Are you considering entering the short-term lettings market? It can be a fantastic source of income for property owners but there are downsides and risks. Here we look at the pros and cons and highlight some issues property owners need to consider before taking the plunge.
The Growth of the Short-Term Lettings Market
In recent years there has been a huge increase in the use of websites such as Airbnb, where home owners can advertise a room or a whole property as available for a short-term let. Originally, these websites were intended for consumer-to-consumer use – part of the “sharing economy” – but they are increasingly being used by property investors who see that there
is potentially more profit to be made from short-term lets than assured shorthold tenancies.
What are the Benefits of Short-Term Lettings?
There is a rapidly expanding market for short-term lettings, with many visitors preferring the independence of self-catering accommodation to a hotel stay. Agent websites such as Airbnb, HomeAway, and others make it easy for landlords to access this market.
Short-term lets are generally more lucrative for landlords than longer term lets, generating up to three times the income. In a prime area, granting short-term lets can be a reliable source of income.
What are the Downsides of Short-Term Lettings?
With a rapid turnover of guests, there is inevitably more work for landlords to do in terms of management and maintenance of the property. Landlords will either need to set aside the time to undertake this work themselves or appoint an agent to do it for them.
Using a property for short term lets can throw up issues with guests, neighbours, superior landlords and the local authority. Landlords need to anticipate the issues that may arise and be ready to deal with them if and when they do. For example, guests may complain about the facilities, neighbours may be unhappy with the behaviour of the guests, landlords may consider short-term lettings to be in breach of the lease covenants, and the local authority may receive complaints about noise or health and safety issues and take enforcement action.
The growth of the short-term let market in a particular area can have adverse consequences for local residents. Problems can include noise and disruption caused by guests, an increase in property prices, and a reduction in housing stock as investors look to acquire accommodation.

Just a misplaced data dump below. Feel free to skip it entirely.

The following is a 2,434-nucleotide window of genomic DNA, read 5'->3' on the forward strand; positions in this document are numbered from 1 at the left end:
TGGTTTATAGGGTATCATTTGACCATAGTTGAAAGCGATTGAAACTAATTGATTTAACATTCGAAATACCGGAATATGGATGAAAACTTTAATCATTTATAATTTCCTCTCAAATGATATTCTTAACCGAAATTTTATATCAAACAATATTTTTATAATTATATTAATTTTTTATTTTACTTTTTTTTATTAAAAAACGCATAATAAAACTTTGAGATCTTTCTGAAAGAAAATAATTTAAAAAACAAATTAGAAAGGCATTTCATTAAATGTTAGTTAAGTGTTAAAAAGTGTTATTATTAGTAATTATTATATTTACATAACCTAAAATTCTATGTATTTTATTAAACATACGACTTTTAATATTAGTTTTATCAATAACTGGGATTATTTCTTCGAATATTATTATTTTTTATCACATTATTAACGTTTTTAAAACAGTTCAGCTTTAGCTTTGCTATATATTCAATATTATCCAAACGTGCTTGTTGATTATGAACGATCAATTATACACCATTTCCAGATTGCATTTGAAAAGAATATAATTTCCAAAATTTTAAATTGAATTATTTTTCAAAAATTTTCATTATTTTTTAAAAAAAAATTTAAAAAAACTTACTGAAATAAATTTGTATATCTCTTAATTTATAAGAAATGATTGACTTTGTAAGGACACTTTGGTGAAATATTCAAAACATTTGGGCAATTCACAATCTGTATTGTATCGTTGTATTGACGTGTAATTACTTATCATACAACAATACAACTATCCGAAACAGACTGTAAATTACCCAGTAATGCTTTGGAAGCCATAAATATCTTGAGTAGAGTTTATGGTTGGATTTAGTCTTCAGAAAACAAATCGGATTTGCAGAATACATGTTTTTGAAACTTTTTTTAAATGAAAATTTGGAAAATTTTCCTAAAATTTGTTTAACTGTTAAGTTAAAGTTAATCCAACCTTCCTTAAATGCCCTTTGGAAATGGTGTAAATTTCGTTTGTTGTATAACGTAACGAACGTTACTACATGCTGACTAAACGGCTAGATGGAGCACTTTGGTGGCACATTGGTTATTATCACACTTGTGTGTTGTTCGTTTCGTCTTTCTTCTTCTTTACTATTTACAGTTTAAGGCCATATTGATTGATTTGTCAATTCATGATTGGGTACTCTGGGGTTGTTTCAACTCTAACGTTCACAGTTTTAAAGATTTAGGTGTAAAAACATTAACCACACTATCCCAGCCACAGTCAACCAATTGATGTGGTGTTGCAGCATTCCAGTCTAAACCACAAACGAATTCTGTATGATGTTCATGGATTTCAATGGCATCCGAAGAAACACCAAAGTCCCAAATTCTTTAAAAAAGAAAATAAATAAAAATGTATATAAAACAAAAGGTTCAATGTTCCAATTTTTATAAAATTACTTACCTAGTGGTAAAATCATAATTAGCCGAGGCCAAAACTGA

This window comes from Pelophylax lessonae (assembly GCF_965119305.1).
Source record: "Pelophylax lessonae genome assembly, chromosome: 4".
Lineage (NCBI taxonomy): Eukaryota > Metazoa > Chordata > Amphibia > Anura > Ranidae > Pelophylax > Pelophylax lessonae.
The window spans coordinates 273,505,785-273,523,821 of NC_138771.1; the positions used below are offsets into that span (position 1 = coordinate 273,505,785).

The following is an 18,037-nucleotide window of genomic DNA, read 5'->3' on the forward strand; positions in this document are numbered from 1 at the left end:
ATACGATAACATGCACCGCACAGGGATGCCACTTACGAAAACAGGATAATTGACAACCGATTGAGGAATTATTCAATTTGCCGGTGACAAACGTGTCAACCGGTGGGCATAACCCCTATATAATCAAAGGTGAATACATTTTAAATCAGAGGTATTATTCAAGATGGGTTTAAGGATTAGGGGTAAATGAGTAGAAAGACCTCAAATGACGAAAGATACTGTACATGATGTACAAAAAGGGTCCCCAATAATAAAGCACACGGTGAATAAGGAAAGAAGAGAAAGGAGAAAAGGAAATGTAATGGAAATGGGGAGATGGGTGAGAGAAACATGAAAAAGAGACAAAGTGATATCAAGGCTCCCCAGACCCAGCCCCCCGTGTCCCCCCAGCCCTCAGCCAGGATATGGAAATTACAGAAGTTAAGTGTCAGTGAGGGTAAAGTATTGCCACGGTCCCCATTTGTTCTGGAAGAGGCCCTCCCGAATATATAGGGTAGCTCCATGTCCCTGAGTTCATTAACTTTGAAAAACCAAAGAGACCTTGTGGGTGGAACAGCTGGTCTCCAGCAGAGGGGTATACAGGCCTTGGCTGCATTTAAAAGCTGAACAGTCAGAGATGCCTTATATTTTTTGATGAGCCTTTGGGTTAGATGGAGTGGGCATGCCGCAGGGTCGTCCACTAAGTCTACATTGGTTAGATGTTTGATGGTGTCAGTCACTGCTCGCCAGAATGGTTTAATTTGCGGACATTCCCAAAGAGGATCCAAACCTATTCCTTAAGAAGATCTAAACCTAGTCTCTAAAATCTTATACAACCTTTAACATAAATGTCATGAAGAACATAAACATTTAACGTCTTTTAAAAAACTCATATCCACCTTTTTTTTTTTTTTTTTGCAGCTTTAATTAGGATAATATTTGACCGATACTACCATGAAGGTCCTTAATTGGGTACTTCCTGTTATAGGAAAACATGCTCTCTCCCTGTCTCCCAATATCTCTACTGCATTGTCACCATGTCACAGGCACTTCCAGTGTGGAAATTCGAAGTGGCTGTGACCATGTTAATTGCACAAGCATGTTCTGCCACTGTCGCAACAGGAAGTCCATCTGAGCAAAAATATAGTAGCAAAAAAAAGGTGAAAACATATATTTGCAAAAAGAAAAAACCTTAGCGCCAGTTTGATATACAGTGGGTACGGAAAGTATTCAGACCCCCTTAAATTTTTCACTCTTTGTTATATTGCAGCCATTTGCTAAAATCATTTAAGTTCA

What do You Need to Consider Before Granting Short-Term Lets?
Here are some keys issues landlords need to consider before entering the short-term lettings market:
In London, where living accommodation is much-needed, there are restrictions on using residential accommodation for short-term lets. Short-term lets are permitted provided they do not exceed 90 aggregate nights in any one calendar year. (Airbnb now restricts London hosts from letting their properties for more than 90 nights per year; other platforms do not impose this restriction.) If you intend to exceed the 90 night limit, consider applying for a change of planning use from residential (C3) to hotel use (C1).
Local authorities find this rule difficult to enforce as they do not necessarily know how properties are being used. It is possible that a notification requirement will be introduced whereby owners must notify the local authority of the dates when the property is being used for short-term lets.
If you are a leaseholder, as opposed to owning the freehold of your property, does your lease allow you to grant short-term lets? Such lettings may fall foul of various restrictions in the lease such as:
- · a requirement to use the property only as a private residence (the courts
have held that short-term lettings are too transient to qualify as “private
- · a prohibition on using the property for a trade or business
- · a prohibition on causing a nuisance (could be an issue in terms of the
behaviour of guests)
- · restrictions on subletting
If the short-term let use constitutes a breach of your lease your landlord may seek to forfeit (i.e. cancel) the lease or seek an injunction preventing you from using the property in this way. You may incur significant legal costs if your landlord takes such steps.
Your mortgage terms may not allow you to use the property for short-term lettings. A breach of your mortgage terms may result in the property being repossessed unless you can repay the entire mortgage.
Normal residential buildings insurance is unlikely to cover this sort of use. Check your policy and if necessary obtain specialist insurance.
An energy performance certificate (EPC) is needed for a property rented out as a holiday let for a combined total of four months or more in any 12-month period. If this applies to you make sure you have a valid EPC to avoid the local authority taking enforcement action.
There may be valuable items in your property and you will be allowing strangers to have access to it. How will keys be collected and returned? Who will check that the property is secure and your possessions intact?
Health & Safety
Ensure appropriate checks are made on gas and electrical installations and as regards fire safety.
Tax is a specialist area and beyond the scope of this note. Ask your accountant to advise on your tax position.
The Future of Short-Term Lets
Despite the pitfalls and obstacles mentioned above, the short-term letting market looks set to remain strong. Are you already involved in it? Are you tempted to give it a try? Have you been affected by the growth of short-term lettings in your area? As always, we welcome your comments below.